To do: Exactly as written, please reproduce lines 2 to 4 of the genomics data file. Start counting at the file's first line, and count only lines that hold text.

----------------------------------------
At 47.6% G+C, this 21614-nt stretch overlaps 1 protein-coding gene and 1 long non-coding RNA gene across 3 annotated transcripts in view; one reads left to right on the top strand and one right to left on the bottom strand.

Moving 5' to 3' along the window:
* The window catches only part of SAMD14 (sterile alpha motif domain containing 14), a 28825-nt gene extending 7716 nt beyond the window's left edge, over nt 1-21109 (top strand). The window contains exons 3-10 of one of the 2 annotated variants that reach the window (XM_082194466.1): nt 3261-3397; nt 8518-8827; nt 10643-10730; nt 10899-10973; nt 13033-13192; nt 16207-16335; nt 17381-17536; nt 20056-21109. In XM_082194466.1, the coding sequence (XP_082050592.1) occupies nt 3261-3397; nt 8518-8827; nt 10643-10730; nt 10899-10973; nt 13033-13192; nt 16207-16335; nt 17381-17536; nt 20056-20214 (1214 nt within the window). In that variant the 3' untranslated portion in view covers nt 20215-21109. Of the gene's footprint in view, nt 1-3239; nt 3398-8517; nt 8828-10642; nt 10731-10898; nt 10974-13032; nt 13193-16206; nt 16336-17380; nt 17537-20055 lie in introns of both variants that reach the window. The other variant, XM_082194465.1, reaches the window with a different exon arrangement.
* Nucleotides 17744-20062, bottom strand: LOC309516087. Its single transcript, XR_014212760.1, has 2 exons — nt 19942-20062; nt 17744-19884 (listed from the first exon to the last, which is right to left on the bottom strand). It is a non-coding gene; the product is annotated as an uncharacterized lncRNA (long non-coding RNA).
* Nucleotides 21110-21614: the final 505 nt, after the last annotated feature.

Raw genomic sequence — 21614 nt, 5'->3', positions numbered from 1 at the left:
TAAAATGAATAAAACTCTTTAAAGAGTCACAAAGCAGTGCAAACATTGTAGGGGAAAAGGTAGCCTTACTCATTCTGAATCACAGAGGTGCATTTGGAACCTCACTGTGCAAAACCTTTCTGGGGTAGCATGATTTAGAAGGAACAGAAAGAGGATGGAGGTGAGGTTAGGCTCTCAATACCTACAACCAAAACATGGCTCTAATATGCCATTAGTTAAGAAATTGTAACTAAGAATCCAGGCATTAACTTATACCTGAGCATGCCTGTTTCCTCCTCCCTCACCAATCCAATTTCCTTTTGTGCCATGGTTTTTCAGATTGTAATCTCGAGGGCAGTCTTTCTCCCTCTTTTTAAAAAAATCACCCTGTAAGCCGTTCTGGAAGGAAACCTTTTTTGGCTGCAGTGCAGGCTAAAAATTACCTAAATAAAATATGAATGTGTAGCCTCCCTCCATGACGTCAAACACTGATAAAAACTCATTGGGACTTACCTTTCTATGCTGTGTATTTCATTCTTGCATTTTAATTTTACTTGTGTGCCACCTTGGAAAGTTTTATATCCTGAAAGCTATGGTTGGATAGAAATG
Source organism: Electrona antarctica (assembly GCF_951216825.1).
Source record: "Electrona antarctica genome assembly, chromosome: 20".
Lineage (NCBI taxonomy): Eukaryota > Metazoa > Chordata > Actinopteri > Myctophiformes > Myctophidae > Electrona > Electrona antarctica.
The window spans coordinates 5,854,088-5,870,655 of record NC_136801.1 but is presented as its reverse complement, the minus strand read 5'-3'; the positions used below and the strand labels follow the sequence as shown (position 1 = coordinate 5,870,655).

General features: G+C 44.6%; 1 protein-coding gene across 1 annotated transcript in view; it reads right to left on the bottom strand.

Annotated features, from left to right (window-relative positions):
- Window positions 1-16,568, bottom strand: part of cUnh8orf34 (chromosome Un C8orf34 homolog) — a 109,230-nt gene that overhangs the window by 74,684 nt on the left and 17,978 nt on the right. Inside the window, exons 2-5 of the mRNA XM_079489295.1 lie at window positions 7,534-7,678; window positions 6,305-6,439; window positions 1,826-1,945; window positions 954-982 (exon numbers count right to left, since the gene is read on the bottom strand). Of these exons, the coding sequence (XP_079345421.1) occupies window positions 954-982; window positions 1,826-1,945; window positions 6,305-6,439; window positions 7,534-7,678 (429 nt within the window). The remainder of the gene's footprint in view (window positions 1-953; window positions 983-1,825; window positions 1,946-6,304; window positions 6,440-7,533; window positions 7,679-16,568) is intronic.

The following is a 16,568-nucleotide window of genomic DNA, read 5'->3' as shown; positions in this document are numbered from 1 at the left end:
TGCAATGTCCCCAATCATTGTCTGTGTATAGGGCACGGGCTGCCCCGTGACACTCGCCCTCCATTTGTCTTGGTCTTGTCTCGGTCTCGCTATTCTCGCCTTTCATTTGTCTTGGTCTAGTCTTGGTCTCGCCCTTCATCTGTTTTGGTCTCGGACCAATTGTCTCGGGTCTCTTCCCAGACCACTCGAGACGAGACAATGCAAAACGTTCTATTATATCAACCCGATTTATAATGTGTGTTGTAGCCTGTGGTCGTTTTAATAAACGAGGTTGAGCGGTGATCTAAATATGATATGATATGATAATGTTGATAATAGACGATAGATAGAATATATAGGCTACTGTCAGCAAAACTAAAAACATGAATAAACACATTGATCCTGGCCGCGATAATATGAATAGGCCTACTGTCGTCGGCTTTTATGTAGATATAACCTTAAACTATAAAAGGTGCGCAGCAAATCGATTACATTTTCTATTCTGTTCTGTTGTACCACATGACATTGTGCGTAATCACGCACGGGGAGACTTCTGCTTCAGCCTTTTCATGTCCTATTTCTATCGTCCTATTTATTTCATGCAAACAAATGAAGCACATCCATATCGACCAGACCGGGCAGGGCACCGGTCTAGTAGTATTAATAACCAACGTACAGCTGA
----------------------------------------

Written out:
Moving 5' to 3' along the window:
* The window catches only part of SAMD14 (sterile alpha motif domain containing 14), a 28825-nt gene extending 7716 nt beyond the window's left edge, over nt 1-21109 (top strand). The window contains exons 3-10 of one of the 2 annotated variants that reach the window (XM_082194466.1): nt 3261-3397; nt 8518-8827; nt 10643-10730; nt 10899-10973; nt 13033-13192; nt 16207-16335; nt 17381-17536; nt 20056-21109. In XM_082194466.1, the coding sequence (XP_082050592.1) occupies nt 3261-3397; nt 8518-8827; nt 10643-10730; nt 10899-10973; nt 13033-13192; nt 16207-16335; nt 17381-17536; nt 20056-20214 (1214 nt within the window). In that variant the 3' untranslated portion in view covers nt 20215-21109. Of the gene's footprint in view, nt 1-3239; nt 3398-8517; nt 8828-10642; nt 10731-10898; nt 10974-13032; nt 13193-16206; nt 16336-17380; nt 17537-20055 lie in introns of both variants that reach the window. The other variant, XM_082194465.1, reaches the window with a different exon arrangement.
* Nucleotides 17744-20062, bottom strand: LOC309516087. Its single transcript, XR_014212760.1, has 2 exons — nt 19942-20062; nt 17744-19884 (listed from the first exon to the last, which is right to left on the bottom strand). It is a non-coding gene; the product is annotated as an uncharacterized lncRNA (long non-coding RNA).